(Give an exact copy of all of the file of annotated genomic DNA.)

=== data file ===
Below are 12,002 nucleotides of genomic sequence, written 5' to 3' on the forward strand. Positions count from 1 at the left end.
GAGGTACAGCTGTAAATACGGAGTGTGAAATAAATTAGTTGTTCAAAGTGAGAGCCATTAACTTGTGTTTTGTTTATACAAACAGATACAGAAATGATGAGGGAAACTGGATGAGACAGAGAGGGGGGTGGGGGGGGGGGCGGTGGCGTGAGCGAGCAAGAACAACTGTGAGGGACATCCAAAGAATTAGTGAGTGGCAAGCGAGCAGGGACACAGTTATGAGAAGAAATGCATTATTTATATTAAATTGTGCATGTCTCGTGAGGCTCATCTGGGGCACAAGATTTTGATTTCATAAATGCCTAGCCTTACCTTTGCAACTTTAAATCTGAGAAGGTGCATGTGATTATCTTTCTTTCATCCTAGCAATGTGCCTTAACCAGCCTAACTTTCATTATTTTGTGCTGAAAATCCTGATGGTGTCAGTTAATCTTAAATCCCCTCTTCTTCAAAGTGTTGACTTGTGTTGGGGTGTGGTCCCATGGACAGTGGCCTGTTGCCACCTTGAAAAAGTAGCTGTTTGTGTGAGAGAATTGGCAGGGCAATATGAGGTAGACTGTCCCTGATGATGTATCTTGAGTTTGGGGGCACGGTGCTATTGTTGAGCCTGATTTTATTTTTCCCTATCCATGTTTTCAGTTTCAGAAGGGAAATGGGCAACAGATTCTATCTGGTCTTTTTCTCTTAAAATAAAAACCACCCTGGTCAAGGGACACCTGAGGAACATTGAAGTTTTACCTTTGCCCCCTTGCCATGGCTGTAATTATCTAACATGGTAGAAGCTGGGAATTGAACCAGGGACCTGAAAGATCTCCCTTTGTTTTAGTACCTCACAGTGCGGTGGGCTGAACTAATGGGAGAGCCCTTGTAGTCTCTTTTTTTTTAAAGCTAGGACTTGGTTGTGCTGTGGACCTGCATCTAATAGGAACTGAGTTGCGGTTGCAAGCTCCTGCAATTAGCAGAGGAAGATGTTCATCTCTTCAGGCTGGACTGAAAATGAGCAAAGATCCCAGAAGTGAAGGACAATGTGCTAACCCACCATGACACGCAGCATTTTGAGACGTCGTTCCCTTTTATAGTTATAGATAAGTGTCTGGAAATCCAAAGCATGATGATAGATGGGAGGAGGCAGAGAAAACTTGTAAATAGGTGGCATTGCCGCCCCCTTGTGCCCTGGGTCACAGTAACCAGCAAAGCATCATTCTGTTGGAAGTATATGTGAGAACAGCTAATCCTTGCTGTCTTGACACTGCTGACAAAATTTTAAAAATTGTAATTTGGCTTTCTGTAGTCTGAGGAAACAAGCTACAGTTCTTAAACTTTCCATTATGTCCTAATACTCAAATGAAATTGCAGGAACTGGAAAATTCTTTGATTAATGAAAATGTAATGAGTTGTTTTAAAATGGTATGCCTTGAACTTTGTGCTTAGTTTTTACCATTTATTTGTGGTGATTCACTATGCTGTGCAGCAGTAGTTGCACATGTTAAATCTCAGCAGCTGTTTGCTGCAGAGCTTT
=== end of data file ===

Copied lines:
Below are 12,002 nucleotides of genomic sequence, written 5' to 3' on the forward strand. Positions count from 1 at the left end.
GAGGTACAGCTGTAAATACGGAGTGTGAAATAAATTAGTTGTTCAAAGTGAGAGCCATTAACTTGTGTTTTGTTTATACAAACAGATACAGAAATGATGAGGGAAACTGGATGAGACAGAGAGGGGGGTGGGGGGGGGGGCGGTGGCGTGAGCGAGCAAGAACAACTGTGAGGGACATCCAAAGAATTAGTGAGTGGCAAGCGAGCAGGGACACAGTTATGAGAAGAAATGCATTATTTATATTAAATTGTGCATGTCTCGTGAGGCTCATCTGGGGCACAAGATTTTGATTTCATAAATGCCTAGCCTTACCTTTGCAACTTTAAATCTGAGAAGGTGCATGTGATTATCTTTCTTTCATCCTAGCAATGTGCCTTAACCAGCCTAACTTTCATTATTTTGTGCTGAAAATCCTGATGGTGTCAGTTAATCTTAAATCCCCTCTTCTTCAAAGTGTTGACTTGTGTTGGGGTGTGGTCCCATGGACAGTGGCCTGTTGCCACCTTGAAAAAGTAGCTGTTTGTGTGAGAGAATTGGCAGGGCAATATGAGGTAGACTGTCCCTGATGATGTATCTTGAGTTTGGGGGCACGGTGCTATTGTTGAGCCTGATTTTATTTTTCCCTATCCATGTTTTCAGTTTCAGAAGGGAAATGGGCAACAGATTCTATCTGGTCTTTTTCTCTTAAAATAAAAACCACCCTGGTCAAGGGACACCTGAGGAACATTGAAGTTTTACCTTTGCCCCCTTGCCATGGCTGTAATTATCTAACATGGTAGAAGCTGGGAATTGAACCAGGGACCTGAAAGATCTCCCTTTGTTTTAGTACCTCACAGTGCGGTGGGCTGAACTAATGGGAGAGCCCTTGTAGTCTCTTTTTTTTTAAAGCTAGGACTTGGTTGTGCTGTGGACCTGCATCTAATAGGAACTGAGTTGCGGTTGCAAGCTCCTGCAATTAGCAGAGGAAGATGTTCATCTCTTCAGGCTGGACTGAAAATGAGCAAAGATCCCAGAAGTGAAGGACAATGTGCTAACCCACCATGACACGCAGCATTTTGAGACGTCGTTCCCTTTTATAGTTATAGATAAGTGTCTGGAAATCCAAAGCATGATGATAGATGGGAGGAGGCAGAGAAAACTTGTAAATAGGTGGCATTGCCGCCCCCTTGTGCCCTGGGTCACAGTAACCAGCAAAGCATCATTCTGTTGGAAGTATATGTGAGAACAGCTAATCCTTGCTGTCTTGACACTGCTGACAAAATTTTAAAAATTGTAATTTGGCTTTCTGTAGTCTGAGGAAACAAGCTACAGTTCTTAAACTTTCCATTATGTCCTAATACTCAAATGAAATTGCAGGAACTGGAAAATTCTTTGATTAATGAAAATGTAATGAGTTGTTTTAAAATGGTATGCCTTGAACTTTGTGCTTAGTTTTTACCATTTATTTGTGGTGATTCACTATGCTGTGCAGCAGTAGTTGCACATGTTAAATCTCAGCAGCTGTTTGCTGCAGAGCTTT